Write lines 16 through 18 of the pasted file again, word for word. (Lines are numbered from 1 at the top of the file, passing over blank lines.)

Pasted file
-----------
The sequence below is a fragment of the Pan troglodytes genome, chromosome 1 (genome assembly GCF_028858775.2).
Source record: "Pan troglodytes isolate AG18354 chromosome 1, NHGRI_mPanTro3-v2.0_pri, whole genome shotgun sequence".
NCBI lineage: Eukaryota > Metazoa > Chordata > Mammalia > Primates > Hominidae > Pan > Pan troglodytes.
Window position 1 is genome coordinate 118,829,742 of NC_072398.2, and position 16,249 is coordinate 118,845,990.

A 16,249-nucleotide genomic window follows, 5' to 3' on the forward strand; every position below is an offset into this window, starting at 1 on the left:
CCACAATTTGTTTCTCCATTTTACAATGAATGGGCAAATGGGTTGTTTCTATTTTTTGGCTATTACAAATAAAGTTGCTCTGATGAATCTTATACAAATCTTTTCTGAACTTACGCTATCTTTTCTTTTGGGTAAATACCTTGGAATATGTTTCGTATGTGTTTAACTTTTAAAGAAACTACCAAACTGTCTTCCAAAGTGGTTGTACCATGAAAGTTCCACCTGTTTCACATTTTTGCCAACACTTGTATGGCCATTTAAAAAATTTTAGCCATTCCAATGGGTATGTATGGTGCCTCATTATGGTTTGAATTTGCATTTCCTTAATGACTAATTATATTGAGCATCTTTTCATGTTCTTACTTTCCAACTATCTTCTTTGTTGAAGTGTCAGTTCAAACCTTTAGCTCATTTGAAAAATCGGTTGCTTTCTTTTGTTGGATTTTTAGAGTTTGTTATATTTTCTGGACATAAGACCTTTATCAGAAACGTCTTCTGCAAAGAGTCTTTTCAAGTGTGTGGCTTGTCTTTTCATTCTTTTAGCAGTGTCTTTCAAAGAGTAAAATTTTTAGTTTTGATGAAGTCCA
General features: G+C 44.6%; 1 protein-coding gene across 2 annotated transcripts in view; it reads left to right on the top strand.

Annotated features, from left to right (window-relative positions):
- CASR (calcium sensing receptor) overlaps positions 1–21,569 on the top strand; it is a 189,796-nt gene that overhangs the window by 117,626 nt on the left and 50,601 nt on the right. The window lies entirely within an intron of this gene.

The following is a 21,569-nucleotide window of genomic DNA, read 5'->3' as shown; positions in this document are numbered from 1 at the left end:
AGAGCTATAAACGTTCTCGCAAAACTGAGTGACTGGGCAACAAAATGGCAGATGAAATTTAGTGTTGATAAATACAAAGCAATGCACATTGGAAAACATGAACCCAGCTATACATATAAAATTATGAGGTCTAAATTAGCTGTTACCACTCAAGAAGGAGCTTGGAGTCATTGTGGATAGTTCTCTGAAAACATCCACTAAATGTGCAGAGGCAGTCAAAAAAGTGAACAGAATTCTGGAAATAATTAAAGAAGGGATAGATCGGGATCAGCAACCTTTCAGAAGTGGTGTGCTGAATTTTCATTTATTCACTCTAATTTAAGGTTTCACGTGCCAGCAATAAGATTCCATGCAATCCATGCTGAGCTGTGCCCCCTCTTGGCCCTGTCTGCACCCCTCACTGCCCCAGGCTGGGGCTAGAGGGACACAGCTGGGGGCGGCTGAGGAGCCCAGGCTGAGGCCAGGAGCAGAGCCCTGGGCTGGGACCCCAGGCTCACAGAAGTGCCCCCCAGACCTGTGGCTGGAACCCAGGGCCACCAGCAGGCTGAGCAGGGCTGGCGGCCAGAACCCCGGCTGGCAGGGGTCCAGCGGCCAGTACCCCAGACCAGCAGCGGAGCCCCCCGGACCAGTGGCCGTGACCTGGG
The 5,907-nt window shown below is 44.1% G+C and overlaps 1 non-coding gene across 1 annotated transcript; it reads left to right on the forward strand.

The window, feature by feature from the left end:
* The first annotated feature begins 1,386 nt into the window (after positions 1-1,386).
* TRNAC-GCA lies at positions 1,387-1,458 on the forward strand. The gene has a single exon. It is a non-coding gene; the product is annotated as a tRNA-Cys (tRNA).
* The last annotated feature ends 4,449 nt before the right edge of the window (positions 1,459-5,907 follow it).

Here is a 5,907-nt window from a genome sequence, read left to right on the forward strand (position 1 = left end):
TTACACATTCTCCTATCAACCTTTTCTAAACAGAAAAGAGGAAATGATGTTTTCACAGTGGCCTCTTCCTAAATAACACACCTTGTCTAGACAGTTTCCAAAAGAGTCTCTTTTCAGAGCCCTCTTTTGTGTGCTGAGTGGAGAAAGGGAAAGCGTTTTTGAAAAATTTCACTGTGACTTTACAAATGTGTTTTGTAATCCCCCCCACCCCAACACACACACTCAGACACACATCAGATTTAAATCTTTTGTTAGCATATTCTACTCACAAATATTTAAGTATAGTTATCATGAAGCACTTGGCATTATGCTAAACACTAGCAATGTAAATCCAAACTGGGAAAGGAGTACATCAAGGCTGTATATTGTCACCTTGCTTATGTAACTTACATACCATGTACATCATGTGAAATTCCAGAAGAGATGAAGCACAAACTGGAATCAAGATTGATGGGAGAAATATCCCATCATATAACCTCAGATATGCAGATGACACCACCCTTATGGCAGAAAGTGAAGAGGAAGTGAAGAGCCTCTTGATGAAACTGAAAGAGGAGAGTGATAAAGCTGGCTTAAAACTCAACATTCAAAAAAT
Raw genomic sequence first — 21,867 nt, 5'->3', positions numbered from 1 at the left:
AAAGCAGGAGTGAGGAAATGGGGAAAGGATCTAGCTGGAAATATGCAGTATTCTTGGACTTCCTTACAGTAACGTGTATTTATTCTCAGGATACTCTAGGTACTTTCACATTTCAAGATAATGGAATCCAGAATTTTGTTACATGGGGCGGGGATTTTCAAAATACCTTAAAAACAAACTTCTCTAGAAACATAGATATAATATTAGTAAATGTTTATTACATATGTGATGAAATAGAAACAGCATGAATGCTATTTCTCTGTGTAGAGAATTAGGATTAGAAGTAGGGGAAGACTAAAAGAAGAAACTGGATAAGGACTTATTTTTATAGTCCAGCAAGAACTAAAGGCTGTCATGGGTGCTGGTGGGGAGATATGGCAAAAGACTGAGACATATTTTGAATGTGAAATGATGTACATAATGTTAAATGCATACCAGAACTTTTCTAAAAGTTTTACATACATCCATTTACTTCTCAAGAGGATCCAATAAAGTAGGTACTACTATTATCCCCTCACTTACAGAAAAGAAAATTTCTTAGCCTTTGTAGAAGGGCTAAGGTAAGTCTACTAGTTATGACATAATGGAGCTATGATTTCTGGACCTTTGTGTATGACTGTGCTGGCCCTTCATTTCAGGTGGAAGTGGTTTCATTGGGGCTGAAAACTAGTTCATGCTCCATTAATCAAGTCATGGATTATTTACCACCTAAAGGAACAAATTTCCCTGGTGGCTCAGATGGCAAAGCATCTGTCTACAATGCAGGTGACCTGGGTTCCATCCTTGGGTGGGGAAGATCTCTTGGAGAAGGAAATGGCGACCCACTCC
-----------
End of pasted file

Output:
* The last annotated feature ends 4,449 nt before the right edge of the window (positions 1,459-5,907 follow it).

Here is a 5,907-nt window from a genome sequence, read left to right on the forward strand (position 1 = left end):
TTACACATTCTCCTATCAACCTTTTCTAAACAGAAAAGAGGAAATGATGTTTTCACAGTGGCCTCTTCCTAAATAACACACCTTGTCTAGACAGTTTCCAAAAGAGTCTCTTTTCAGAGCCCTCTTTTGTGTGCTGAGTGGAGAAAGGGAAAGCGTTTTTGAAAAATTTCACTGTGACTTTACAAATGTGTTTTGTAATCCCCCCCACCCCAACACACACACTCAGACACACATCAGATTTAAATCTTTTGTTAGCATATTCTACTCACAAATATTTAAGTATAGTTATCATGAAGCACTTGGCATTATGCTAAACACTAGCAATGTAAATCCAAACTGGGAAAGGAGTACATCAAGGCTGTATATTGTCACCTTGCTTATGTAACTTACATACCATGTACATCATGTGAAATTCCAGAAGAGATGAAGCACAAACTGGAATCAAGATTGATGGGAGAAATATCCCATCATATAACCTCAGATATGCAGATGACACCACCCTTATGGCAGAAAGTGAAGAGGAAGTGAAGAGCCTCTTGATGAAACTGAAAGAGGAGAGTGATAAAGCTGGCTTAAAACTCAACATTCAAAAAAT